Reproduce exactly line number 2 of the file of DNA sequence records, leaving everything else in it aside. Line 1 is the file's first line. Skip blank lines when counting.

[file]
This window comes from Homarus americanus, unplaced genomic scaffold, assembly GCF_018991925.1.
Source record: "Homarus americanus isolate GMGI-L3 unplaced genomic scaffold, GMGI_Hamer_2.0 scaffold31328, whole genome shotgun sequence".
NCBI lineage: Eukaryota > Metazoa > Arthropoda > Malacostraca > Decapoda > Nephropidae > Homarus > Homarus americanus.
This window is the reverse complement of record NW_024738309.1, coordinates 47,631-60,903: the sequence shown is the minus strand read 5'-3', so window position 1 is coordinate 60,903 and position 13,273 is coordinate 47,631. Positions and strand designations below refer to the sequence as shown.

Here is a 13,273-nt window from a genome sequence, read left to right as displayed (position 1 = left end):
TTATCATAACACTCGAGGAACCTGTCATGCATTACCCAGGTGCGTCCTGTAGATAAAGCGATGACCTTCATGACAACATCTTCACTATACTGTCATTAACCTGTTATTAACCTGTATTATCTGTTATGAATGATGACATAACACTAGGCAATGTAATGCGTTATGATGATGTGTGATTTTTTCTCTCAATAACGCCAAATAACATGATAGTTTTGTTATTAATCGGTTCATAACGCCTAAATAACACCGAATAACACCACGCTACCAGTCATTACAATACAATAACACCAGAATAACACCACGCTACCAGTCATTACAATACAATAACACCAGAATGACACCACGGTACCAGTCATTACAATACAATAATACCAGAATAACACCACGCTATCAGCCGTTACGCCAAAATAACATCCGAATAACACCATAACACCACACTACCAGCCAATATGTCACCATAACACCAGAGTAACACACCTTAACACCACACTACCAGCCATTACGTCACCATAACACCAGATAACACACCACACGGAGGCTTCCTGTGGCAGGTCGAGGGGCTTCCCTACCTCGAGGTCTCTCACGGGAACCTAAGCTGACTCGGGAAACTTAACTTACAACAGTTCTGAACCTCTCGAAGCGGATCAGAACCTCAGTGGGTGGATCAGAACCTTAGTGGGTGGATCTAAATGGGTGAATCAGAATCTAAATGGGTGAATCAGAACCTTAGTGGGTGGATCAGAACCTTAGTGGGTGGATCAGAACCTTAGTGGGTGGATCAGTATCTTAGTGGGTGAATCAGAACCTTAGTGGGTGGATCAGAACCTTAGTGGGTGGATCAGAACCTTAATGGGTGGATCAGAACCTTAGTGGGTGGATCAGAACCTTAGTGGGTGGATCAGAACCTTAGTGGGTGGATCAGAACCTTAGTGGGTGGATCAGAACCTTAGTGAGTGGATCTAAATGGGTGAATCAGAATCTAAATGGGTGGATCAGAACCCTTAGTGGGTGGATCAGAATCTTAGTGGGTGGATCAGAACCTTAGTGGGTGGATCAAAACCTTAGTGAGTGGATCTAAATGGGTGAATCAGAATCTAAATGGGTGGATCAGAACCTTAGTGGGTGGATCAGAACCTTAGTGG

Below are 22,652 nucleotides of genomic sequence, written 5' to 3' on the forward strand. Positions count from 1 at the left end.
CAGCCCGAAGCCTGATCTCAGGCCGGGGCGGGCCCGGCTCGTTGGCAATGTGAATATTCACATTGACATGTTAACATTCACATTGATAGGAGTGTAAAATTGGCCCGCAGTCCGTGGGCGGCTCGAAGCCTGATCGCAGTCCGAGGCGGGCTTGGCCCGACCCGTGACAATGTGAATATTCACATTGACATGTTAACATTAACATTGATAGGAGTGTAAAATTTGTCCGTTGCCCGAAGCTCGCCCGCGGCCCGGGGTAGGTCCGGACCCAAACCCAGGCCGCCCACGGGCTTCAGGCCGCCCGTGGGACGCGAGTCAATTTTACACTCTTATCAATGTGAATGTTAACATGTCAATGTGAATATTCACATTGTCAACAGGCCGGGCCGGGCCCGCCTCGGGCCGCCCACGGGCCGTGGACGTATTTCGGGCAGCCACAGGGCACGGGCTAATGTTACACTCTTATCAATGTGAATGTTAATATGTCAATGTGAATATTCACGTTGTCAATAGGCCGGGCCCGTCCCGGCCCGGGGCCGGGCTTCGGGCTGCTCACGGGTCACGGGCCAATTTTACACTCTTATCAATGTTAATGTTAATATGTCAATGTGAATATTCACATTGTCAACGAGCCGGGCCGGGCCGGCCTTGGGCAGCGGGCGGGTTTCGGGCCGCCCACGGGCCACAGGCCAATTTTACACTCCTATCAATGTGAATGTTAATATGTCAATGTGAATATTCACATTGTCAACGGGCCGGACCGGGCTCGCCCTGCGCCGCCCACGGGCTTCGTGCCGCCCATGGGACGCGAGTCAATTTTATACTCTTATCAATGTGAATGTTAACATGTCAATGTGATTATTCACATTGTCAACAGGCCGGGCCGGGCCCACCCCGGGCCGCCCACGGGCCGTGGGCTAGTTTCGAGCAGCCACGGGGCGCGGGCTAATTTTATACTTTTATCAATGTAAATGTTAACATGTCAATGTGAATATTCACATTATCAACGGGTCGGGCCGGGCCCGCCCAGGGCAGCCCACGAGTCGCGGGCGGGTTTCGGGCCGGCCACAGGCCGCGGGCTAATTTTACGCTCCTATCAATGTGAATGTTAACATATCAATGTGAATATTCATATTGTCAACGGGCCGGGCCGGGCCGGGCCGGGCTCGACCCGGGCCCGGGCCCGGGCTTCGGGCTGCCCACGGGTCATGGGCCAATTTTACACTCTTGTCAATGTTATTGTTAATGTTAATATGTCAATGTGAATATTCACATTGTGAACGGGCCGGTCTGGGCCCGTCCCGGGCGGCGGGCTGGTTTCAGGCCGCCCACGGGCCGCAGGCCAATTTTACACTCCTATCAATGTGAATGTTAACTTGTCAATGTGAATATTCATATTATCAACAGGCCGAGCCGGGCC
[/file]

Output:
Source record: "Homarus americanus isolate GMGI-L3 unplaced genomic scaffold, GMGI_Hamer_2.0 scaffold31328, whole genome shotgun sequence".